Objective: To examine the changes over time in specialties where S. aureus bacteraemias are identified.
Methods: S. aureus bacteraemia data are entered quarterly into a web- reporting system by infection control personnel. Blood culture sets taken, positive blood cultures and total MRSA and MSSA bacteraemias are entered for each acute hospital. For each S. aureus bacteraemia, the specimen date and specialty of patient when the blood culture was taken are added. Reports are deduplicated on a 14 day basis. 84 specialties are provided as options, which were collapsed into 15 broad specialty groups for analysis.
Results: Routine surveillance data to April 2009 showed a 27% decrease in total MRSA bacteraemias in Wales between year 1 and 8 of surveillance, whereas total MSSA bacteraemias increased by 5%. The decreasing trend for MRSA and the stable state of MSSA remained when number of blood cultures taken was taken into account.
8304 S. aureus bacteraemias had a specialty recorded in the 8 years of specialty surveillance (98% of reports). Bacteraemias were reported from 11/15 possible specialties, but the top 4 specialties (medicine, surgery, emergency, Intensive Treatment Unit (ITU)) included 94% (7793/8304) of samples. Noticeable differences in trends over time were noted for the top 4 specialties (see figure). MRSA bacteraemias from patients in medicine, surgery and ITU followed the Wales trend, with substantial decreases between years 1 and 8 of surveillance. MSSA bacteraemias remained stable, although some decrease in medicine was noted. Both MRSA and MSSA bacteraemias from patients in emergency departments, however, increased substantially over time (300% increase in MRSA bacteraemias, 225% increase in MSSA between year 1 and 8 of surveillance).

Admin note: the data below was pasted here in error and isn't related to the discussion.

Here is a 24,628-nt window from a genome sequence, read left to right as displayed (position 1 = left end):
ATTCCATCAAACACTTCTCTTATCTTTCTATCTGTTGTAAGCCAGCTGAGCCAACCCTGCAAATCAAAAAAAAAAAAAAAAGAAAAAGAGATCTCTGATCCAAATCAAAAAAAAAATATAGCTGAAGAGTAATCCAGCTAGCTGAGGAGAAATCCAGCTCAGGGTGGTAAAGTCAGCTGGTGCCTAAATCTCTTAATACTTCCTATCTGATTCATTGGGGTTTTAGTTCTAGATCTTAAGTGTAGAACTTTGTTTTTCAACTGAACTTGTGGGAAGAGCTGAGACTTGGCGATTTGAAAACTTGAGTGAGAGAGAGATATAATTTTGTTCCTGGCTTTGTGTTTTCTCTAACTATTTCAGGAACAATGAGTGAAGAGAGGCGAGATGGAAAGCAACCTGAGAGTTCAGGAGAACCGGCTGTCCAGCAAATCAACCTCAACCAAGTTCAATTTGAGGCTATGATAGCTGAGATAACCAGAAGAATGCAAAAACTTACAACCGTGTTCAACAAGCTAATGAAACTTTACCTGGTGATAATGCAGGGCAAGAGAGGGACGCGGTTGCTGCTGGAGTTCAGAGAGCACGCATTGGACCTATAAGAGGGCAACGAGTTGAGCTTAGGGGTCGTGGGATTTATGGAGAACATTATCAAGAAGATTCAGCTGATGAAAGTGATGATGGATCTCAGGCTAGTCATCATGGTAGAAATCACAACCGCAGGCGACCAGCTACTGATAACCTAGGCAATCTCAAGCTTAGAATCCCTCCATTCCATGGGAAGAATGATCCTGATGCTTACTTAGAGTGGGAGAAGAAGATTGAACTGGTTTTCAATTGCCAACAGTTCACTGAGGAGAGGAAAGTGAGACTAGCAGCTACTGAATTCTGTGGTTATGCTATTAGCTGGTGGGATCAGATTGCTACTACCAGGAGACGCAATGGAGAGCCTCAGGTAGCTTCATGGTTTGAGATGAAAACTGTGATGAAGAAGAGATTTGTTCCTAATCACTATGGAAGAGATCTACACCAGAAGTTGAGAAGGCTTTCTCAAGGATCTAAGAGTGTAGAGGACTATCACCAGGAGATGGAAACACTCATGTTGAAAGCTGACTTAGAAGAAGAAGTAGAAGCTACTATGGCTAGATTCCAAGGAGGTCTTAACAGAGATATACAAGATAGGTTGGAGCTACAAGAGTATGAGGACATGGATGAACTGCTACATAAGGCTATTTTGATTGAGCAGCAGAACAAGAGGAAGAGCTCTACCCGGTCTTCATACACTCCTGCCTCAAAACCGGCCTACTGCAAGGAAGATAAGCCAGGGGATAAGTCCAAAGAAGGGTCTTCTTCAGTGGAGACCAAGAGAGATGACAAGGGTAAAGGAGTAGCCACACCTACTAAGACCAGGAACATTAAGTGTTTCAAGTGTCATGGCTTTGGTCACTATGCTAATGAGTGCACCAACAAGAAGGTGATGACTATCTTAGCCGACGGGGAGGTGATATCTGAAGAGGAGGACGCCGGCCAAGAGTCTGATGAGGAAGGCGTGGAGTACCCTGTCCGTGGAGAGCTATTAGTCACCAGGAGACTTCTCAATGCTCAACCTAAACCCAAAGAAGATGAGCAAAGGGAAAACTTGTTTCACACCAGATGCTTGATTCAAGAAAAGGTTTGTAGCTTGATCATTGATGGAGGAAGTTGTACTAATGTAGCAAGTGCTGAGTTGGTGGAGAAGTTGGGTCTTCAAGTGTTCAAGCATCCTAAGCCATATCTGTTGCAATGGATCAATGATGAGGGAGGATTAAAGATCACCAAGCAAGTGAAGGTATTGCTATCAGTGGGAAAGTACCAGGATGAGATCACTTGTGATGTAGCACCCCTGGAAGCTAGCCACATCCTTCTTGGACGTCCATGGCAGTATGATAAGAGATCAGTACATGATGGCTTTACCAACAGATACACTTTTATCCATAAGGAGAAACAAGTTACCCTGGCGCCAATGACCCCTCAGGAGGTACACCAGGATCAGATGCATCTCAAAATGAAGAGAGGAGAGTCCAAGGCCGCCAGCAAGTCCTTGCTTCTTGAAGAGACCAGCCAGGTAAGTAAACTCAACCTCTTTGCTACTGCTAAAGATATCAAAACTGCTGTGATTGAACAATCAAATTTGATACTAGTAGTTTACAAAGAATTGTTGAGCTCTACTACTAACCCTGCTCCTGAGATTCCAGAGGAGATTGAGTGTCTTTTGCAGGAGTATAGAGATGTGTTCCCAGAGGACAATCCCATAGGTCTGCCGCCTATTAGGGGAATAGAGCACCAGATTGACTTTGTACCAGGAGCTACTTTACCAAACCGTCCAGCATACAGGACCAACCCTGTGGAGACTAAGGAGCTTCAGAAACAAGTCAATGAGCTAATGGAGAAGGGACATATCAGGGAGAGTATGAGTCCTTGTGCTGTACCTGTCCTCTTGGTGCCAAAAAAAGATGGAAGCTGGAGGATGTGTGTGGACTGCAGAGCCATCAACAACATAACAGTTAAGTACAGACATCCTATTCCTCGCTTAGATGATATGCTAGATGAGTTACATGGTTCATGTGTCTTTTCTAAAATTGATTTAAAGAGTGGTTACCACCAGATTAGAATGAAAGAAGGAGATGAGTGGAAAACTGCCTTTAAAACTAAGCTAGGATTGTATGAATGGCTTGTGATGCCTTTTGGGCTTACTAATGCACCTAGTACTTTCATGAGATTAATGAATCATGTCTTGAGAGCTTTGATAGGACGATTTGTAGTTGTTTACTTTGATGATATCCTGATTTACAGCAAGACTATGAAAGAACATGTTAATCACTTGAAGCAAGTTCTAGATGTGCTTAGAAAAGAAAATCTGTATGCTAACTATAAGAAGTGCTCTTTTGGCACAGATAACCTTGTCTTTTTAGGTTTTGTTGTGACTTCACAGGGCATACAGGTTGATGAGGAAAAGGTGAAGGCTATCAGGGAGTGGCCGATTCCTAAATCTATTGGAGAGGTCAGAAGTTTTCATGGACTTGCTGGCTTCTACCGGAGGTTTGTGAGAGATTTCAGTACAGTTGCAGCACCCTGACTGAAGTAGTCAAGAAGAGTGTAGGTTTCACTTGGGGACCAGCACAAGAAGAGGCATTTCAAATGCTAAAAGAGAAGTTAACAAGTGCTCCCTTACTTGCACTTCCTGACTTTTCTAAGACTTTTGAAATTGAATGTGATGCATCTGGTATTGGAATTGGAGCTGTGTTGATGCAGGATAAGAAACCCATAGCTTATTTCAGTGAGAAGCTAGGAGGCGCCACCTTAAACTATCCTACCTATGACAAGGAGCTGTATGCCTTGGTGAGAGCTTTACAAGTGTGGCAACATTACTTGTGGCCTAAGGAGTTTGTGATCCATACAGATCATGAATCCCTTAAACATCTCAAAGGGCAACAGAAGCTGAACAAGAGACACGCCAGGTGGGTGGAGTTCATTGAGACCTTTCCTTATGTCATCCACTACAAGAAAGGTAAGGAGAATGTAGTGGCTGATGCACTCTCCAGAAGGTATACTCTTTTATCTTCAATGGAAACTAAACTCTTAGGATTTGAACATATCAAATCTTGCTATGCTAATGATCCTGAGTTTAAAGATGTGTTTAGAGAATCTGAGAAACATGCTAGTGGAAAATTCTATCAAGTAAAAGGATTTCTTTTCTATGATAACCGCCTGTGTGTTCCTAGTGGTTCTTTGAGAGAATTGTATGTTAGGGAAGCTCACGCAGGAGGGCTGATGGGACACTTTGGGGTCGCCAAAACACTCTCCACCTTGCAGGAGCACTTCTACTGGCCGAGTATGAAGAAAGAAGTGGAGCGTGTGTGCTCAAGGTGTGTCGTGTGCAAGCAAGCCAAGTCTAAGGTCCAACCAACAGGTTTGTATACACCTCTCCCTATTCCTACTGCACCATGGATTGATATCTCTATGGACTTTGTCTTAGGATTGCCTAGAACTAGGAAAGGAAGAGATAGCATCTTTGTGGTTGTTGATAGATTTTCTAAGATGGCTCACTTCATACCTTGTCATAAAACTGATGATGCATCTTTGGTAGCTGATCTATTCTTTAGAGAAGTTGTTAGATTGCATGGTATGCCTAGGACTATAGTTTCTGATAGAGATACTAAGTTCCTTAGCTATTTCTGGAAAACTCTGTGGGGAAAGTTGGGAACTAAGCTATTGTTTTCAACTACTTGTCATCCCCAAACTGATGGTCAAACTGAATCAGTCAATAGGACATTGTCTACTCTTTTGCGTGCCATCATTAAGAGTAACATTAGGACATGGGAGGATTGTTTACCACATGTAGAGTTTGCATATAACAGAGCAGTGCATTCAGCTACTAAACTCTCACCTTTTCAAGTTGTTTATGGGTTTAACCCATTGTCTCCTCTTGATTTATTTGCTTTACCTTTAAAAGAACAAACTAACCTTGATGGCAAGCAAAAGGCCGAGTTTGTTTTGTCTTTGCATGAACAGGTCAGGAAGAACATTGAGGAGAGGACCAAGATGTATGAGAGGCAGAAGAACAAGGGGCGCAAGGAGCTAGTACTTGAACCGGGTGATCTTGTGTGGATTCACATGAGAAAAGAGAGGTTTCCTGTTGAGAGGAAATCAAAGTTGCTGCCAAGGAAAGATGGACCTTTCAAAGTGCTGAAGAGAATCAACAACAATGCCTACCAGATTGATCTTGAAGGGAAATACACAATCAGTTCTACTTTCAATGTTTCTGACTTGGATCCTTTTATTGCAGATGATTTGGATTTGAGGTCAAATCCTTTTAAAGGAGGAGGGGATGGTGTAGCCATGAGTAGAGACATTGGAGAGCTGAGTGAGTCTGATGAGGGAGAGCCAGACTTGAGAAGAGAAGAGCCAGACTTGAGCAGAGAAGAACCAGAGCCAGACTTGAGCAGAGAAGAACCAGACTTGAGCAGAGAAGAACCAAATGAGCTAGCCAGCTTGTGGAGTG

Conclusions: Interventions by infection control teams appear to have had a significant affect on numbers of MRSA bacteraemias reported in Wales, but little affect on MSSA bacteraemia numbers, suggesting perhaps that MSSA is less linked to control of cross-infection in hospital settings. Increases were observed in both MRSA and MSSA bacteraemias in patients in emergency departments over the time period, which may indicate a higher burden of hospital-linked S. aureus in the community or community acquisition. Further investigations examining trends in specialty throughputs, blood culture taking practices and lengths of stay over time period, may clarify the trends observed.